b. We are able to make inclusiveness a priority for our staff and board's time, but we do not have funds available.
c. We have funds available ($3,000 or more), but our staff and board have other priorities right now.
6. The kind of work your organization would be willing to engage in for an inclusiveness initiative: (select one)
a. We would like to undergo diversity/inclusiveness training about culture, diversity, race relations, and/or racism.
b. We would like to complete an organizational assessment that provides information about our work in relation to race and ethnicity and that provides information that we will use to create an inclusiveness blueprint (i.e., a diversity strategic plan).
c. We would like to undergo diversity/inclusiveness training about culture, diversity, race relations, and/or racism and we would like to complete an organizational assessment that provides information about our work in relation to race and ethnicity and that provides information that we will use to create an inclusiveness blueprint (i.e., a diversity strategic plan).
Convert your answers to numbers.
Question 1: a = 3, b = 6, c = 4
Question 2: a = 1, b = 2, c = 0, d = 3, e = 2, f = 4, g = 2
Question 3: a = 3, b = 4, c = 0, d = 2
Question 4: Subtract four points from the total score for each line checked.
Question 5: a = 3, b = 2, c = 1
Question 6: a = 1, b = 3, c = 5
Record your total here: ____________
Total 14 - 21: Good fit
Your organization is probably ready to Consider a Comprehensive Initiative.
Total 8 - 13: Moderate fit
Your organization may wish to start more gradually by focusing on specific pieces of inclusiveness. (Use Search or visit any of the Doors to explore specific pieces of inclusiveness.) Your organization may wish to take six months to a year to plan for a comprehensive initiative.
Total 0 - 7: Not a good fit at this time
The comprehensive initiative process is likely not a good fit for your organization's current interests and resources. Read on to see the six key areas, each of which includes several options for inclusiveness work for organizations whose needs don't match the resources available in Consider a Comprehensive Initiative.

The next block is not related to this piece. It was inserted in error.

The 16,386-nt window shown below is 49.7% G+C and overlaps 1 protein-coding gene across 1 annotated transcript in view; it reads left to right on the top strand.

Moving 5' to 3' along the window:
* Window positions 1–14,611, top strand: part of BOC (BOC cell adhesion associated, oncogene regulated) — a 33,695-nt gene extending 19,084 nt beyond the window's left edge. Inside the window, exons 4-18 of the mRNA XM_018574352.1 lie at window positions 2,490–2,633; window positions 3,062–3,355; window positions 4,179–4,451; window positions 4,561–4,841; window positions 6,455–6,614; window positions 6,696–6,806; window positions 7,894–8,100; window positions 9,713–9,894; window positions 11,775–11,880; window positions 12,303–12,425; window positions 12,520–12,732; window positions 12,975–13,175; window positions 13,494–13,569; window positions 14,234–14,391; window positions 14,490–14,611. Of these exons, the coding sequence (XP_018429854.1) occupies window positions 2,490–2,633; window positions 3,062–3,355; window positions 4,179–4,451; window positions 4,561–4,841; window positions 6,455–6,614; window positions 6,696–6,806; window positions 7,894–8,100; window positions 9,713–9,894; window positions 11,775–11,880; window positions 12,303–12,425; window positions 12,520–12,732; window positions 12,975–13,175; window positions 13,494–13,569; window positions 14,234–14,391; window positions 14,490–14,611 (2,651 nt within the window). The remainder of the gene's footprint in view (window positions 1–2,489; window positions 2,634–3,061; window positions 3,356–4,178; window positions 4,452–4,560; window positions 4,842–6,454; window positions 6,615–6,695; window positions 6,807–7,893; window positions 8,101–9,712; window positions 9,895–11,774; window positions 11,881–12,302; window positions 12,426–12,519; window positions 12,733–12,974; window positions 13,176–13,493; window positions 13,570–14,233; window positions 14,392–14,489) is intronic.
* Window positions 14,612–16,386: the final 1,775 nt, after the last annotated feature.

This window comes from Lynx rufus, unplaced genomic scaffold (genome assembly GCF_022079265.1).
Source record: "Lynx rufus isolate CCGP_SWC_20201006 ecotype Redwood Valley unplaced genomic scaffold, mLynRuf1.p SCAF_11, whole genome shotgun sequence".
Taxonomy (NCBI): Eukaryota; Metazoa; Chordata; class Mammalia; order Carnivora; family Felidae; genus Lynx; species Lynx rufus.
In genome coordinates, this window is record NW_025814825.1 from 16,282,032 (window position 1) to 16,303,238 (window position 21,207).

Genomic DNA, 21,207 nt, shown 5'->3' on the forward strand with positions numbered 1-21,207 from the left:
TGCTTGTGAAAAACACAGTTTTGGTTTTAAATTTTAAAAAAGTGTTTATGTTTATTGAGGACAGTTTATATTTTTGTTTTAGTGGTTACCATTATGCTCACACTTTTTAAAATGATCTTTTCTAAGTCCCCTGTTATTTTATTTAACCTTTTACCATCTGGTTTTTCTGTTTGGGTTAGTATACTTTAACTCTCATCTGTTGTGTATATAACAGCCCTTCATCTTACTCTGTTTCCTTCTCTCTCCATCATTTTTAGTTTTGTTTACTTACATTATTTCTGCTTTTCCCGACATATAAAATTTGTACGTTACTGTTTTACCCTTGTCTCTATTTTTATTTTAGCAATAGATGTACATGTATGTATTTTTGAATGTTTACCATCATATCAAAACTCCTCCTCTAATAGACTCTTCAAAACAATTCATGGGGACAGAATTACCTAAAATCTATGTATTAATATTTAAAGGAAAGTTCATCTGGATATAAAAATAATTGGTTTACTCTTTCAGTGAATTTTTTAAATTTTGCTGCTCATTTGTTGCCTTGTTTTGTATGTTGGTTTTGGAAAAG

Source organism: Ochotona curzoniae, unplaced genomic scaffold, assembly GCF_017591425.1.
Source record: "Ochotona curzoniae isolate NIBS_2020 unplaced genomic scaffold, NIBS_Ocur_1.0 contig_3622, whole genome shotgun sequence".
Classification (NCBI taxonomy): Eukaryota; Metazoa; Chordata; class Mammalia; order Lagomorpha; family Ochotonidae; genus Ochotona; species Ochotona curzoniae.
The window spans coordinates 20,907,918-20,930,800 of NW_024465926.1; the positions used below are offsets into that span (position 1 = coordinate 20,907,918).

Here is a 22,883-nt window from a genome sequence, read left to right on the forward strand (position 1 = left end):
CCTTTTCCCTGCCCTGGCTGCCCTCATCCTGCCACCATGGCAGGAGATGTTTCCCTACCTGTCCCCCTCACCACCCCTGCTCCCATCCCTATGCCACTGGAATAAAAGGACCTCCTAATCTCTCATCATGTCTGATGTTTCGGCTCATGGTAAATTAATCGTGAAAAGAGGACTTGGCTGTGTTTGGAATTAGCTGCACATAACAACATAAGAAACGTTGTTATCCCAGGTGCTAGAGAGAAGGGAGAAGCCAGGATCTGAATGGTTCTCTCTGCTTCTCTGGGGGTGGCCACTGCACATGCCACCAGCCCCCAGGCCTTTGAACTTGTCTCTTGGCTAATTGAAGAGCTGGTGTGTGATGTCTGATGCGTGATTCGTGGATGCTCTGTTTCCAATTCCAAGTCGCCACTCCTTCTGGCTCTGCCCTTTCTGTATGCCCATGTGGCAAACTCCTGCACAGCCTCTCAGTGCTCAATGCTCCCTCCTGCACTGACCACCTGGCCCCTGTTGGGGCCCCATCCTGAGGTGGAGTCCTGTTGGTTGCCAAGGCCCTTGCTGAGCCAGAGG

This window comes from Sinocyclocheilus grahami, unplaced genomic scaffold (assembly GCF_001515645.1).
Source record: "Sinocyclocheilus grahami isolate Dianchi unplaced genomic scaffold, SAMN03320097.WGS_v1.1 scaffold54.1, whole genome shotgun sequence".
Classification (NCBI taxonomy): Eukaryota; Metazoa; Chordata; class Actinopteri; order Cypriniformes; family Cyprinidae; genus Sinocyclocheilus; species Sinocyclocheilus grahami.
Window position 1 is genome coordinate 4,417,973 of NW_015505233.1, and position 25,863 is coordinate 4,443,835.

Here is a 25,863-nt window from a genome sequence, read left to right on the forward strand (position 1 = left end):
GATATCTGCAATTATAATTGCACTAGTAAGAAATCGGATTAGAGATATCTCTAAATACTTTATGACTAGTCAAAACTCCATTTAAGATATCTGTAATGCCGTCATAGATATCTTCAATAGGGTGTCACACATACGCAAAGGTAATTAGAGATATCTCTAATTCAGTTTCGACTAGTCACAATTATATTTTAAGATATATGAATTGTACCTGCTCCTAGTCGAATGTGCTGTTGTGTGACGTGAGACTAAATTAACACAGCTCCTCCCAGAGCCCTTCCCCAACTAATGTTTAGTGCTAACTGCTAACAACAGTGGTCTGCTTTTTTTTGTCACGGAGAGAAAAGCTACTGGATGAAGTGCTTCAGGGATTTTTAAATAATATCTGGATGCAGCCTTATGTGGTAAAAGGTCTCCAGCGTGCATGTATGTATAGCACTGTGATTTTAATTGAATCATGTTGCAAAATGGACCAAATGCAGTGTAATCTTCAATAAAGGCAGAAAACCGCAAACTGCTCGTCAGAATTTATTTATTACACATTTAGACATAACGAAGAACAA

Regardless of your organization's total on the quick quiz above, you will find it helpful to take these areas into account when deciding whether the comprehensive initiative is a good fit for your organization.
1. Focus on Inclusiveness Versus Diversity
This process is designed for organizations that are interested in becoming more inclusive in a comprehensive way that will affect all areas of their organization, from programs to governance.
This process is not well suited for organizations primarily focused only on increasing the representation of individuals of color at board or staff levels. These organizations will likely find, though, that changing organizational culture, recruitment and retention practices, and other policies and procedures in a deeper way will have an important effect on the organization's ability to recruit and retain individuals of color into all levels, including staff, volunteers, clients, and Board members.
If your organization is primarily interested in diversity (i.e., increasing representation at different levels of your organization), we recommend that you engage in discussions internally about the reasons behind your organization's desire to increase representation of individuals of color, the factors that influence your ability to do so, and the benefits of inclusiveness. You may also wish to consult respected colleagues within your field who are working toward deeper inclusiveness, or who have successful inclusiveness practices, about their work.
2. Strong CEO/ED Commitment
Research has shown that the level of commitment to inclusiveness from the CEO/ED, whether white or a person of color, is a key factor in becoming more inclusive.
We recommend that organizations that do not currently have a strong, deep commitment from their leadership not go through this workbook at this time, even if all other factors are present.
If your organization does not have a strong commitment from your CEO/ED, you may wish to have board members or other staff talk with your CEO about why you feel inclusiveness is important.